3 Sri Lanka: The Land of Serendipity

3 Sri Lanka: The Land of Serendipity

Stateroom on Viking Mars

Why would this island be called ‘The Land of Serendipity?’ Serendipity originates from ‘Serendip,’ an old name the Arabs and Persians gave to the country. Serendip referred to the title of a Persian fairy tale, The Three Princes of Seredip. These princes were not looking for anything but always seemed to discover things by accident. Hence, the word ‘serendipity’ means ‘unexpected good luck through good fortune.’

Menu on Viking Mars

Our journey on the Viking Mars was also a kind of ‘serendipity,’ despite the near-disaster Debby and I had to endure to earn this cruise! But all kinds of unexpected delights waited for us, and we were very comfortable in our beautiful, roomy stateroom with all the conveniences. We also enjoyed the fragrant bathroom products and sitting on the balcony, breathing in the sea air.



As is the custom, Viking introduced us to the cuisine of the country we would visit, Indian food. My knowledge of Sri Lanka was limited, and I was pleasantly surprised to discover the profound influence of India on its civilization. Sri Lanka has two major ethnic groups, the Sinhalese and the Tamils. Its two dominant religions are Buddhism and Hinduism. 

My fascination with visiting the country (previously known as Ceylon as the British dubbed it in the 18th Century) was not only a whim - as a South African, I grew up drinking Ceylon tea. It may sound frivolous, but tea time is an important social custom in the country of my birth and therefore, tea plantations hold a certain fascination for me. 

Port Colombo Sri Lanka

The historical parallels between Sri Lanka and South Africa were striking. The Portuguese, who dominated Sri Lanka from 1505 to 1658, also explored the coast of Africa during those years. The Dutch, who ruled Sri Lanka from 1658 to 1796  , also colonized and occupied South Africa. These shared histories, though complex, are a testament to the interconnectedness of our world. 

The British ruled South Africa from the turn of the 19th Century until 1910 when it became a sovereign state within the British Empire. Britain also occupied Ceylon from 1796 to 1900. The island changed its name to Sri Lanka in 1972 when it declared a republic. The name, adopted from the Sinhalese language, acknowledged the country’s multicultural identity while maintaining a link to the British Commonwealth. South Africa became a republic in 1961.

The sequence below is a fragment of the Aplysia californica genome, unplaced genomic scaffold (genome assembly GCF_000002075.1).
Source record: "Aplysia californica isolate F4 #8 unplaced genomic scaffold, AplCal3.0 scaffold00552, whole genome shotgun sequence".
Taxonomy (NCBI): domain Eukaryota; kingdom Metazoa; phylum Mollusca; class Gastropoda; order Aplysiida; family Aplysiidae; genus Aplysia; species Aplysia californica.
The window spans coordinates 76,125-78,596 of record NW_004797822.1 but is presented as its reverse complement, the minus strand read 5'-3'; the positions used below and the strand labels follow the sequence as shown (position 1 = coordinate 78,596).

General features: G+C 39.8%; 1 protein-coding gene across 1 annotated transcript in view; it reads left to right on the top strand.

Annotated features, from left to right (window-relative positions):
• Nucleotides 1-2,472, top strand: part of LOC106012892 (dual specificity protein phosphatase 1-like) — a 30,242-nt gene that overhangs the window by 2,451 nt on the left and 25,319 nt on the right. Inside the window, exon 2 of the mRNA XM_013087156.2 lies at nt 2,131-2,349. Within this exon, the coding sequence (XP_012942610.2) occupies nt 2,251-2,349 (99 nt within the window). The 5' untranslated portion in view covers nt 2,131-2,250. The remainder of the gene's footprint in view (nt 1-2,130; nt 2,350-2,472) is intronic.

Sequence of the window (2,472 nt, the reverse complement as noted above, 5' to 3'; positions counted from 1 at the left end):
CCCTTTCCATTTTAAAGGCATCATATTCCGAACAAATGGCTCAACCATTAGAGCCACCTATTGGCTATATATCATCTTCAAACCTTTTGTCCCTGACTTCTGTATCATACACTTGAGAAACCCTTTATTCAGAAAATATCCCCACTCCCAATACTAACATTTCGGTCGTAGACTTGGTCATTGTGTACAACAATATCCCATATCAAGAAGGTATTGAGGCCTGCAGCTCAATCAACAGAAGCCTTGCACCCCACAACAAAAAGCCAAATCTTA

Statue Queen Victoria Colombo Sri Lanka

Today, in Colombo, the capital city of Sri Lanka, one can find some Portuguese last names and Roman Catholic churches. Very little remains of the Dutch. The British left a more lasting impression, notably statues, splendid historic buildings, streets named for former British governors, residential districts, and tertiary institutions, namely the University of Colombo and the Royal College. 



Side street in Colombo Sri Lanka

Our motor coach took us through busy roads in Colombo. The sidewalks were teeming with informal stalls displaying myriad products and produce. The streets were buzzing with tuk-tuks and trucks.

Tuk-tuks are a major mode of transport in the city. In fact, Sri Lanka imported, mainly from India, nearly 1.2 million three-wheelers. Since the recent energy crisis, there have been plans to electrify the vehicles.

Independence Square Colombo Sri Lanka

As we reached Independence Square in the Cinnamon Gardens neighborhood, we heard loud trumpet playing and riotous drums, followed by the arrival of an open deck bus filled with sports fans loudly cheering and singing along. As they pulled to a stop, we saw a huge banner hanging down from the side of the bus with the wording: “Let’s celebrate the glorious spirit of cricket!” Cricket, introduced by the British, is the most popular sport in Sri Lanka, and of the twelve countries in the world that participate, it is one of six that won a cricket World Cup.